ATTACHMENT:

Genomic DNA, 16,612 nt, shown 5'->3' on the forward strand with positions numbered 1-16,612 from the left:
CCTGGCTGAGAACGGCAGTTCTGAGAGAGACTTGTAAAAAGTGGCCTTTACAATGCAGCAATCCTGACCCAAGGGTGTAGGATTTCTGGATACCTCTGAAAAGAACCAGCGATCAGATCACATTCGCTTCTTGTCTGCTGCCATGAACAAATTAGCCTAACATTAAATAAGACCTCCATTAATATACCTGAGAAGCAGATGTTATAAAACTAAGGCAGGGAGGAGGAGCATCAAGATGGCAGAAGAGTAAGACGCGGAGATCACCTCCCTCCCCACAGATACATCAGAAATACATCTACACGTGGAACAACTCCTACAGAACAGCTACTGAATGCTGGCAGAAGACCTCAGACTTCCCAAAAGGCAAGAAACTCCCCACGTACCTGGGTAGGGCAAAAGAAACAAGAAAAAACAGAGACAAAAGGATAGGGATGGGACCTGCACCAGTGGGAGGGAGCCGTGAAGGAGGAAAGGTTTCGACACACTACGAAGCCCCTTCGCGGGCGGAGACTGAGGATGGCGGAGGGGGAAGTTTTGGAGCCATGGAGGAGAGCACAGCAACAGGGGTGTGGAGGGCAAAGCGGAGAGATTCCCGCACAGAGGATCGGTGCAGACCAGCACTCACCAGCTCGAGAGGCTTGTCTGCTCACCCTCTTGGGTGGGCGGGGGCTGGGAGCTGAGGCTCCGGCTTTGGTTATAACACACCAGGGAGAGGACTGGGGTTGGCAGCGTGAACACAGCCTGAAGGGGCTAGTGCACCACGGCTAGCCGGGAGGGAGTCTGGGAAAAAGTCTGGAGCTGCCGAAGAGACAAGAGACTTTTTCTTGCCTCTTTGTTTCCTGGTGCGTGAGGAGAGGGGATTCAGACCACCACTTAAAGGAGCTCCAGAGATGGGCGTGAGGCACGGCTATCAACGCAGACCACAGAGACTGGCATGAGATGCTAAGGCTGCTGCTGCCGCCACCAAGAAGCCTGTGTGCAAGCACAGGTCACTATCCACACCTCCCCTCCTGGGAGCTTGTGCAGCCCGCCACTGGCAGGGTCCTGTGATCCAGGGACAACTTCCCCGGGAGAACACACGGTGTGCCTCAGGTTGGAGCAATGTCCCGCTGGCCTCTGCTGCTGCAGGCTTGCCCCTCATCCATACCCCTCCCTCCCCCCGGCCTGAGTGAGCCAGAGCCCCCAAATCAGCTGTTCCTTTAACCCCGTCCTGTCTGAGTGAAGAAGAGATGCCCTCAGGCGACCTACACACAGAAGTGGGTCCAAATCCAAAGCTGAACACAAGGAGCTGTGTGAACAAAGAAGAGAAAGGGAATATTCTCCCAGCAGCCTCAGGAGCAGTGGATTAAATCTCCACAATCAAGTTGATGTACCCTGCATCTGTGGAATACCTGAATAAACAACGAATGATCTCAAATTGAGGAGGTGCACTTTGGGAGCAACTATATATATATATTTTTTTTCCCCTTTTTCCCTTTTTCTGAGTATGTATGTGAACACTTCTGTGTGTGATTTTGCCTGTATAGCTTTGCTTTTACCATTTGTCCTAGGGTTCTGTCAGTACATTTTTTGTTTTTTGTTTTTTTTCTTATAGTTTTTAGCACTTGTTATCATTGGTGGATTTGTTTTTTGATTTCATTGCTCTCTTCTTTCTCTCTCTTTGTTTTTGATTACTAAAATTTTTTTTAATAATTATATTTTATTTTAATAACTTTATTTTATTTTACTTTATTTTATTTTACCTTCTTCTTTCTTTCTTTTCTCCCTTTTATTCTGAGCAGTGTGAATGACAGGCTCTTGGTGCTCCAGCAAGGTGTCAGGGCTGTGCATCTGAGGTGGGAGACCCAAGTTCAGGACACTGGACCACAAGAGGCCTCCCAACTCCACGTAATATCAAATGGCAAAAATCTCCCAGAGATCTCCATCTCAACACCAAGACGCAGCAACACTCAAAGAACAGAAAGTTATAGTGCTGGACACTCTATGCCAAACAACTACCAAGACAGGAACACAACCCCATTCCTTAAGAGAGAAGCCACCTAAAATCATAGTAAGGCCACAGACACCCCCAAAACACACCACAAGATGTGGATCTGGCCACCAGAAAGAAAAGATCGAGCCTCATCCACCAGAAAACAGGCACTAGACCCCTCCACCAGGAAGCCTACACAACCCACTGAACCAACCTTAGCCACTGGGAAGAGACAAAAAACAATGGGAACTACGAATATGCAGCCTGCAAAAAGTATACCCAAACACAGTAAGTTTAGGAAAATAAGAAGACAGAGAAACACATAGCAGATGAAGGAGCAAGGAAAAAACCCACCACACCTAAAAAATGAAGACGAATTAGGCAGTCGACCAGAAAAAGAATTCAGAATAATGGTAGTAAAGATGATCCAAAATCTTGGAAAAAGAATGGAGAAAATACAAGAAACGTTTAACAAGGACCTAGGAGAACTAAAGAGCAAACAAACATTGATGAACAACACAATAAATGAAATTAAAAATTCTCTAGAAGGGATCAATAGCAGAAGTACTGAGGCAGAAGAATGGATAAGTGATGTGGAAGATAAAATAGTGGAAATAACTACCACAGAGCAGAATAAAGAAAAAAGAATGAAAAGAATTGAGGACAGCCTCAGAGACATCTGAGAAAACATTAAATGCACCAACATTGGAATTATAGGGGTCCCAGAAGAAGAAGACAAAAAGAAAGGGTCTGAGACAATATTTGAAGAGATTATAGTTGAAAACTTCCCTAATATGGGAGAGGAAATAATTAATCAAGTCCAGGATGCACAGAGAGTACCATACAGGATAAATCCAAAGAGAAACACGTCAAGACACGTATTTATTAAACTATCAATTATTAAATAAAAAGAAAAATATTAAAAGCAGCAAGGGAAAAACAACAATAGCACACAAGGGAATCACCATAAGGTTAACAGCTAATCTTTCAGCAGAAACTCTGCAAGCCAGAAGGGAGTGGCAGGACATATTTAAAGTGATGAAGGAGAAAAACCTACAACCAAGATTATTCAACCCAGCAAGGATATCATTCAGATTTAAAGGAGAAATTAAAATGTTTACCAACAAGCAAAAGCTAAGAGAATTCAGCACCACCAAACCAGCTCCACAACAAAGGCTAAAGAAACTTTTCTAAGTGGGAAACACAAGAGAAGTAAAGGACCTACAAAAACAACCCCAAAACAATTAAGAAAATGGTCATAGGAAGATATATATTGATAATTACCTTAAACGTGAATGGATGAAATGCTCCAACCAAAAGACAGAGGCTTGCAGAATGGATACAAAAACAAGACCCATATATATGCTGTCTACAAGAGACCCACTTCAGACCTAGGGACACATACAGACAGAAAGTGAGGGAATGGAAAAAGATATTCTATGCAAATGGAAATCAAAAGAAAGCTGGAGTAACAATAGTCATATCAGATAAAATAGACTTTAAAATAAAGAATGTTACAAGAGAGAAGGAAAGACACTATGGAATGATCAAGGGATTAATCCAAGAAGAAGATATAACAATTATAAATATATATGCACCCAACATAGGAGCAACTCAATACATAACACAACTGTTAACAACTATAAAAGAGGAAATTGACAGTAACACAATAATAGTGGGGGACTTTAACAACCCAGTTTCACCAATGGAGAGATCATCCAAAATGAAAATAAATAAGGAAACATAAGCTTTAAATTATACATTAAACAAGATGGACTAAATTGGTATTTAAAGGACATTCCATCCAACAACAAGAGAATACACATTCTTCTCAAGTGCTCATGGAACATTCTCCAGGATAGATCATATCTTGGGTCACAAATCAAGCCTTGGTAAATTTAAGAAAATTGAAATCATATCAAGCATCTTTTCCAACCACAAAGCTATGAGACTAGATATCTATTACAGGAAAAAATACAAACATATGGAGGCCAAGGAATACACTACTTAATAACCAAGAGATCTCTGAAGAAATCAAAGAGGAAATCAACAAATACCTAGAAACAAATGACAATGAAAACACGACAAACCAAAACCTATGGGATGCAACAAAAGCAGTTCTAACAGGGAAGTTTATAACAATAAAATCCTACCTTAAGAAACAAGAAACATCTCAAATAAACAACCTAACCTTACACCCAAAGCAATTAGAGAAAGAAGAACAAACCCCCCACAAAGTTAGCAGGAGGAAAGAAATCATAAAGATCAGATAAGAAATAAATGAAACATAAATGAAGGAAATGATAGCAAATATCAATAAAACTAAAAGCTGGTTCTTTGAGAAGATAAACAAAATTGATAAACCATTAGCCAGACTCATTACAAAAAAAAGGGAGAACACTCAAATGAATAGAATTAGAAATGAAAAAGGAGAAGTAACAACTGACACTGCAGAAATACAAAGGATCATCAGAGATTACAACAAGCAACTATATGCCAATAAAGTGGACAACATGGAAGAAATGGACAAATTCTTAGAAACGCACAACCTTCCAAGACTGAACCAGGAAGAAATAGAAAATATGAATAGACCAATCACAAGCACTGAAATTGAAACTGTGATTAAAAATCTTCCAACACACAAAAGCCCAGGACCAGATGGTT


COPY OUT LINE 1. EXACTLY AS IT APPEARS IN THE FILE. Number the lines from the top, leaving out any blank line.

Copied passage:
Genomic DNA, 16,612 nt, shown 5'->3' on the forward strand with positions numbered 1-16,612 from the left: